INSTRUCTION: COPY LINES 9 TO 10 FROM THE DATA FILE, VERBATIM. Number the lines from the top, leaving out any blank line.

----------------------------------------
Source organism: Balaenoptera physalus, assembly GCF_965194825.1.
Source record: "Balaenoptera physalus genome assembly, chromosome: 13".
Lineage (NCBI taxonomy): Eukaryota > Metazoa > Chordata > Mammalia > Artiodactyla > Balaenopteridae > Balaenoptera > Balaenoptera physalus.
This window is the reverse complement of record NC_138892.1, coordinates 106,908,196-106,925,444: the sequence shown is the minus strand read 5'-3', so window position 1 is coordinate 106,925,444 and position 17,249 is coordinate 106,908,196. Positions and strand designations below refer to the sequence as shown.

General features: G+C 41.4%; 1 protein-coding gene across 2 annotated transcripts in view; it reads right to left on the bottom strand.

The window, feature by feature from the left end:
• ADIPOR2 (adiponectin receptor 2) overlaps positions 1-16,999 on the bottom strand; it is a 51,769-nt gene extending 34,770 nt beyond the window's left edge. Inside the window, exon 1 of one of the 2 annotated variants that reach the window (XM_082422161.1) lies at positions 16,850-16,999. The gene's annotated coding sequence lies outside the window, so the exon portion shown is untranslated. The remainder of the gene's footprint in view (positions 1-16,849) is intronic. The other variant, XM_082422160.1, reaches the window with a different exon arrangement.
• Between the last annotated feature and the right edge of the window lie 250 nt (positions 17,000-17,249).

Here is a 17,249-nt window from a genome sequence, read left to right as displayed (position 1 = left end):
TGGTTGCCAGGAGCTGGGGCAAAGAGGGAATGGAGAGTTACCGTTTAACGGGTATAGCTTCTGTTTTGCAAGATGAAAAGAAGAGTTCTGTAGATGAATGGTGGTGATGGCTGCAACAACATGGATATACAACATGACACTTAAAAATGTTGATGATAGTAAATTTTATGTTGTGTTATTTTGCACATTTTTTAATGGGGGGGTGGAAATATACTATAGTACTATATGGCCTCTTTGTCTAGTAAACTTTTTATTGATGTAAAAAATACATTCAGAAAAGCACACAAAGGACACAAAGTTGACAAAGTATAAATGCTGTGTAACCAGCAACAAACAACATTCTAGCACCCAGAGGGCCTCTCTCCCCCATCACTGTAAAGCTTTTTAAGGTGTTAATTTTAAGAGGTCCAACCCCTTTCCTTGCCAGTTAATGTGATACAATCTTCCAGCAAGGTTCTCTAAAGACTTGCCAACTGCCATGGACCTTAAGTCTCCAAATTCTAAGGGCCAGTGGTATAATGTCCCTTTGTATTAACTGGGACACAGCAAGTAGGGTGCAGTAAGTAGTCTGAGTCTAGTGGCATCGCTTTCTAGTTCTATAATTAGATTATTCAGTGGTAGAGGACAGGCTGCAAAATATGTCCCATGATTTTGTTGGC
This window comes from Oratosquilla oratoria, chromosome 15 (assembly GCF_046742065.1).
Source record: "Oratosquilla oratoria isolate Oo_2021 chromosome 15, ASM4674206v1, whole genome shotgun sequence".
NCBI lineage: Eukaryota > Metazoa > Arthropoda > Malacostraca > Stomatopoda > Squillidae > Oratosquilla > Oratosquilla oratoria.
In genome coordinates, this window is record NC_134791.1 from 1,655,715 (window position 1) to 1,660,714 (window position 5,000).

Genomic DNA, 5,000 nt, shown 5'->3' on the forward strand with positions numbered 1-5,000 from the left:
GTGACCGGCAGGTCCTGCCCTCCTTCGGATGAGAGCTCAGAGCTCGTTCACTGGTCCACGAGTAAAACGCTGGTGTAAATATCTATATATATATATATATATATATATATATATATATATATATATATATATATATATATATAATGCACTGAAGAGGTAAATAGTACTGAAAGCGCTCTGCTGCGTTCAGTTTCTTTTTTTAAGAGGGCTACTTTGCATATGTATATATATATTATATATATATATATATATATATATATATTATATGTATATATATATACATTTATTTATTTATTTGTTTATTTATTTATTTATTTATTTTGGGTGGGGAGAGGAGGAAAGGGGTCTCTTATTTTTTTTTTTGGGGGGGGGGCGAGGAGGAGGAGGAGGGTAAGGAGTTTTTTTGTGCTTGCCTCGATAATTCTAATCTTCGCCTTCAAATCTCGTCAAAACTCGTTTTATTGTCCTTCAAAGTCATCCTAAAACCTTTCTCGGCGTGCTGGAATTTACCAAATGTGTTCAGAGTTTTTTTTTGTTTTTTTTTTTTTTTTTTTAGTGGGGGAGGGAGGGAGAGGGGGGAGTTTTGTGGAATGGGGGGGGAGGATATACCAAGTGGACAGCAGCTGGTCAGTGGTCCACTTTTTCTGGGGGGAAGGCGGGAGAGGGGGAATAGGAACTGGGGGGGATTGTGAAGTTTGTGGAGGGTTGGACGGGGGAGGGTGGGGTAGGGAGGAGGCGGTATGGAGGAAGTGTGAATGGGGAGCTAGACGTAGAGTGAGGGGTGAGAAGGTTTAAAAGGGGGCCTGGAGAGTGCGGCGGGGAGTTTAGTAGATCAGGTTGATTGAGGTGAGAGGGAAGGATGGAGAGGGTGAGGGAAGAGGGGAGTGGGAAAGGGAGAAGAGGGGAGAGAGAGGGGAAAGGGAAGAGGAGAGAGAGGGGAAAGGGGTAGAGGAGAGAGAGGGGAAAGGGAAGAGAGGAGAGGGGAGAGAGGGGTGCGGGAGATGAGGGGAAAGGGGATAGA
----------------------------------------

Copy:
Here is a 17,249-nt window from a genome sequence, read left to right as displayed (position 1 = left end):
TGGTTGCCAGGAGCTGGGGCAAAGAGGGAATGGAGAGTTACCGTTTAACGGGTATAGCTTCTGTTTTGCAAGATGAAAAGAAGAGTTCTGTAGATGAATGGTGGTGATGGCTGCAACAACATGGATATACAACATGACACTTAAAAATGTTGATGATAGTAAATTTTATGTTGTGTTATTTTGCACATTTTTTAATGGGGGGGTGGAAATATACTATAGTACTATATGGCCTCTTTGTCTAGTAAACTTTTTATTGATGTAAAAAATACATTCAGAAAAGCACACAAAGGACACAAAGTTGACAAAGTATAAATGCTGTGTAACCAGCAACAAACAACATTCTAGCACCCAGAGGGCCTCTCTCCCCCATCACTGTAAAGCTTTTTAAGGTGTTAATTTTAAGAGGTCCAACCCCTTTCCTTGCCAGTTAATGTGATACAATCTTCCAGCAAGGTTCTCTAAAGACTTGCCAACTGCCATGGACCTTAAGTCTCCAAATTCTAAGGGCCAGTGGTATAATGTCCCTTTGTATTAACTGGGACACAGCAAGTAGGGTGCAGTAAGTAGTCTGAGTCTAGTGGCATCGCTTTCTAGTTCTATAATTAGATTATTCAGTGGTAGAGGACAGGCTGCAAAATATGTCCCATGATTTTGTTGGC